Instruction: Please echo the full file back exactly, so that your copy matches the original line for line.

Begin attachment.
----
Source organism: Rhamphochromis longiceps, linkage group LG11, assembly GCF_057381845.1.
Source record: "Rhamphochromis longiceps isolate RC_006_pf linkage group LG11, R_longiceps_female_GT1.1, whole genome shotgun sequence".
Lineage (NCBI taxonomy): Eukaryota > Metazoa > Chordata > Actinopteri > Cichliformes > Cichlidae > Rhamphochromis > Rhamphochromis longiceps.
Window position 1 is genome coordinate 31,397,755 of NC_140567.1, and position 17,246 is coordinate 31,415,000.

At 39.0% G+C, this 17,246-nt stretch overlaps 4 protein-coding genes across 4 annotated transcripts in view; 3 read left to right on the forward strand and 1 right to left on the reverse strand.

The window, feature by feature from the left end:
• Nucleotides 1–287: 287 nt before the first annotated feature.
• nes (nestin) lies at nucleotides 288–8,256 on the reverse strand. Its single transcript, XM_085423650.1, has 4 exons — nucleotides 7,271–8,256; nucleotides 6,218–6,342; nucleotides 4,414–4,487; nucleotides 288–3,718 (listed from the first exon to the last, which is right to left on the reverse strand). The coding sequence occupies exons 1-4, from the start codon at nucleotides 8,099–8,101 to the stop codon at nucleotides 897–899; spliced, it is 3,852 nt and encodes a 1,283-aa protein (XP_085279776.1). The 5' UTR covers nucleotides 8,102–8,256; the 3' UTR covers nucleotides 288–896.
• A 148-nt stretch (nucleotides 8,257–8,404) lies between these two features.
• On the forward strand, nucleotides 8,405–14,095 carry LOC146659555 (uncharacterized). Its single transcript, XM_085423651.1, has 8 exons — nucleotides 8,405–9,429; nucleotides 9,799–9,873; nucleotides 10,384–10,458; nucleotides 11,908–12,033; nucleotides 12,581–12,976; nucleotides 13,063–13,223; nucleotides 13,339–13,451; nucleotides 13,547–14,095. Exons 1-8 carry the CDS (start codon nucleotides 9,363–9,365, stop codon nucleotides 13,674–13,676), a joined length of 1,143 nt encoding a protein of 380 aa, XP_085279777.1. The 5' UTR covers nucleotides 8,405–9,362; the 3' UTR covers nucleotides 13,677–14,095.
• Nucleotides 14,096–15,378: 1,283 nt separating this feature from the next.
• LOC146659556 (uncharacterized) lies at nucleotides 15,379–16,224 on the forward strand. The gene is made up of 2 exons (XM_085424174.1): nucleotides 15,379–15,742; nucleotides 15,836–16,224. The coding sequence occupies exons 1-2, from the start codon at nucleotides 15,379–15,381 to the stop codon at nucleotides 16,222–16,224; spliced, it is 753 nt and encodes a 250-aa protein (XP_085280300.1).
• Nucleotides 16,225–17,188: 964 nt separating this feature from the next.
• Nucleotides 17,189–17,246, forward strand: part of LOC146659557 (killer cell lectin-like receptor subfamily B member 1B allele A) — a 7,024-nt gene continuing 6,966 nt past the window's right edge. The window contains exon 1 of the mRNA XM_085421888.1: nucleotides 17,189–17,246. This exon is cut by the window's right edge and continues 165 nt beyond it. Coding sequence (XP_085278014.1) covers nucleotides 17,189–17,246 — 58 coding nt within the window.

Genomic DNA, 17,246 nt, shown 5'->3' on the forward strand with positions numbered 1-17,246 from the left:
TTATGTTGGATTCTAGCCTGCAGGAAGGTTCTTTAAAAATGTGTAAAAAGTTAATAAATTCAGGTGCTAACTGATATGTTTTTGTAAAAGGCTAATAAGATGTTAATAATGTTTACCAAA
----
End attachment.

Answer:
Source organism: Rhamphochromis longiceps, linkage group LG11, assembly GCF_057381845.1.
Source record: "Rhamphochromis longiceps isolate RC_006_pf linkage group LG11, R_longiceps_female_GT1.1, whole genome shotgun sequence".
Lineage (NCBI taxonomy): Eukaryota > Metazoa > Chordata > Actinopteri > Cichliformes > Cichlidae > Rhamphochromis > Rhamphochromis longiceps.
Window position 1 is genome coordinate 31,397,755 of NC_140567.1, and position 17,246 is coordinate 31,415,000.

At 39.0% G+C, this 17,246-nt stretch overlaps 4 protein-coding genes across 4 annotated transcripts in view; 3 read left to right on the forward strand and 1 right to left on the reverse strand.

The window, feature by feature from the left end:
• Nucleotides 1–287: 287 nt before the first annotated feature.
• nes (nestin) lies at nucleotides 288–8,256 on the reverse strand. Its single transcript, XM_085423650.1, has 4 exons — nucleotides 7,271–8,256; nucleotides 6,218–6,342; nucleotides 4,414–4,487; nucleotides 288–3,718 (listed from the first exon to the last, which is right to left on the reverse strand). The coding sequence occupies exons 1-4, from the start codon at nucleotides 8,099–8,101 to the stop codon at nucleotides 897–899; spliced, it is 3,852 nt and encodes a 1,283-aa protein (XP_085279776.1). The 5' UTR covers nucleotides 8,102–8,256; the 3' UTR covers nucleotides 288–896.
• A 148-nt stretch (nucleotides 8,257–8,404) lies between these two features.
• On the forward strand, nucleotides 8,405–14,095 carry LOC146659555 (uncharacterized). Its single transcript, XM_085423651.1, has 8 exons — nucleotides 8,405–9,429; nucleotides 9,799–9,873; nucleotides 10,384–10,458; nucleotides 11,908–12,033; nucleotides 12,581–12,976; nucleotides 13,063–13,223; nucleotides 13,339–13,451; nucleotides 13,547–14,095. Exons 1-8 carry the CDS (start codon nucleotides 9,363–9,365, stop codon nucleotides 13,674–13,676), a joined length of 1,143 nt encoding a protein of 380 aa, XP_085279777.1. The 5' UTR covers nucleotides 8,405–9,362; the 3' UTR covers nucleotides 13,677–14,095.
• Nucleotides 14,096–15,378: 1,283 nt separating this feature from the next.
• LOC146659556 (uncharacterized) lies at nucleotides 15,379–16,224 on the forward strand. The gene is made up of 2 exons (XM_085424174.1): nucleotides 15,379–15,742; nucleotides 15,836–16,224. The coding sequence occupies exons 1-2, from the start codon at nucleotides 15,379–15,381 to the stop codon at nucleotides 16,222–16,224; spliced, it is 753 nt and encodes a 250-aa protein (XP_085280300.1).
• Nucleotides 16,225–17,188: 964 nt separating this feature from the next.
• Nucleotides 17,189–17,246, forward strand: part of LOC146659557 (killer cell lectin-like receptor subfamily B member 1B allele A) — a 7,024-nt gene continuing 6,966 nt past the window's right edge. The window contains exon 1 of the mRNA XM_085421888.1: nucleotides 17,189–17,246. This exon is cut by the window's right edge and continues 165 nt beyond it. Coding sequence (XP_085278014.1) covers nucleotides 17,189–17,246 — 58 coding nt within the window.

Genomic DNA, 17,246 nt, shown 5'->3' on the forward strand with positions numbered 1-17,246 from the left:
TTATGTTGGATTCTAGCCTGCAGGAAGGTTCTTTAAAAATGTGTAAAAAGTTAATAAATTCAGGTGCTAACTGATATGTTTTTGTAAAAGGCTAATAAGATGTTAATAATGTTTACCAAA